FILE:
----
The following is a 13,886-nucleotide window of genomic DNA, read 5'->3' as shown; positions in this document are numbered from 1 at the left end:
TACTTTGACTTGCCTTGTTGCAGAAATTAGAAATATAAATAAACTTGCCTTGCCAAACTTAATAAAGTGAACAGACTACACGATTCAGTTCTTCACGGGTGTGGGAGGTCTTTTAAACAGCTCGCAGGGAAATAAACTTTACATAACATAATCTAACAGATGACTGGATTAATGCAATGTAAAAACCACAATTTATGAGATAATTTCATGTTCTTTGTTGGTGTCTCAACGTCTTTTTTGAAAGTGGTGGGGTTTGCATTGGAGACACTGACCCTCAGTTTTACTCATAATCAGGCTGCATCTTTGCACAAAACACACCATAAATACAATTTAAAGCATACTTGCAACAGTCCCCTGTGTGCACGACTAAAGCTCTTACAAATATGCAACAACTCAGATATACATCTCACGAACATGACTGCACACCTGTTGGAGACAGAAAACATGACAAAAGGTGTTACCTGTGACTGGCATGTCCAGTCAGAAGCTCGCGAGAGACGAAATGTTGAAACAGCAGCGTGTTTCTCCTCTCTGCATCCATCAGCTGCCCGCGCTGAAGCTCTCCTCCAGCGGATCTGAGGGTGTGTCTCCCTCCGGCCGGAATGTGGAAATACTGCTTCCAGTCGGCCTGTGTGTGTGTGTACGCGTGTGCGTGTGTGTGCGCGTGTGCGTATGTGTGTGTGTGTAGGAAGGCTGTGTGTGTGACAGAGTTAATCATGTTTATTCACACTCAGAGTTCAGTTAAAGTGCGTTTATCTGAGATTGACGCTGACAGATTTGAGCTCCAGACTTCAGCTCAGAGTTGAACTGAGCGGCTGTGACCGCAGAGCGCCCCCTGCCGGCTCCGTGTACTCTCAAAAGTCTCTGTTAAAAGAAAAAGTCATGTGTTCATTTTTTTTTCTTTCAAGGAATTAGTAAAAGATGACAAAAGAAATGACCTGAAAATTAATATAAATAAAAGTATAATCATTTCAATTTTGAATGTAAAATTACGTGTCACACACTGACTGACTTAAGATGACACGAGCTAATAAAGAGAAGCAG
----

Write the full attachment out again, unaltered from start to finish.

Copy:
The following is a 13,886-nucleotide window of genomic DNA, read 5'->3' as shown; positions in this document are numbered from 1 at the left end:
TACTTTGACTTGCCTTGTTGCAGAAATTAGAAATATAAATAAACTTGCCTTGCCAAACTTAATAAAGTGAACAGACTACACGATTCAGTTCTTCACGGGTGTGGGAGGTCTTTTAAACAGCTCGCAGGGAAATAAACTTTACATAACATAATCTAACAGATGACTGGATTAATGCAATGTAAAAACCACAATTTATGAGATAATTTCATGTTCTTTGTTGGTGTCTCAACGTCTTTTTTGAAAGTGGTGGGGTTTGCATTGGAGACACTGACCCTCAGTTTTACTCATAATCAGGCTGCATCTTTGCACAAAACACACCATAAATACAATTTAAAGCATACTTGCAACAGTCCCCTGTGTGCACGACTAAAGCTCTTACAAATATGCAACAACTCAGATATACATCTCACGAACATGACTGCACACCTGTTGGAGACAGAAAACATGACAAAAGGTGTTACCTGTGACTGGCATGTCCAGTCAGAAGCTCGCGAGAGACGAAATGTTGAAACAGCAGCGTGTTTCTCCTCTCTGCATCCATCAGCTGCCCGCGCTGAAGCTCTCCTCCAGCGGATCTGAGGGTGTGTCTCCCTCCGGCCGGAATGTGGAAATACTGCTTCCAGTCGGCCTGTGTGTGTGTGTACGCGTGTGCGTGTGTGTGCGCGTGTGCGTATGTGTGTGTGTGTAGGAAGGCTGTGTGTGTGACAGAGTTAATCATGTTTATTCACACTCAGAGTTCAGTTAAAGTGCGTTTATCTGAGATTGACGCTGACAGATTTGAGCTCCAGACTTCAGCTCAGAGTTGAACTGAGCGGCTGTGACCGCAGAGCGCCCCCTGCCGGCTCCGTGTACTCTCAAAAGTCTCTGTTAAAAGAAAAAGTCATGTGTTCATTTTTTTTTCTTTCAAGGAATTAGTAAAAGATGACAAAAGAAATGACCTGAAAATTAATATAAATAAAAGTATAATCATTTCAATTTTGAATGTAAAATTACGTGTCACACACTGACTGACTTAAGATGACACGAGCTAATAAAGAGAAGCAG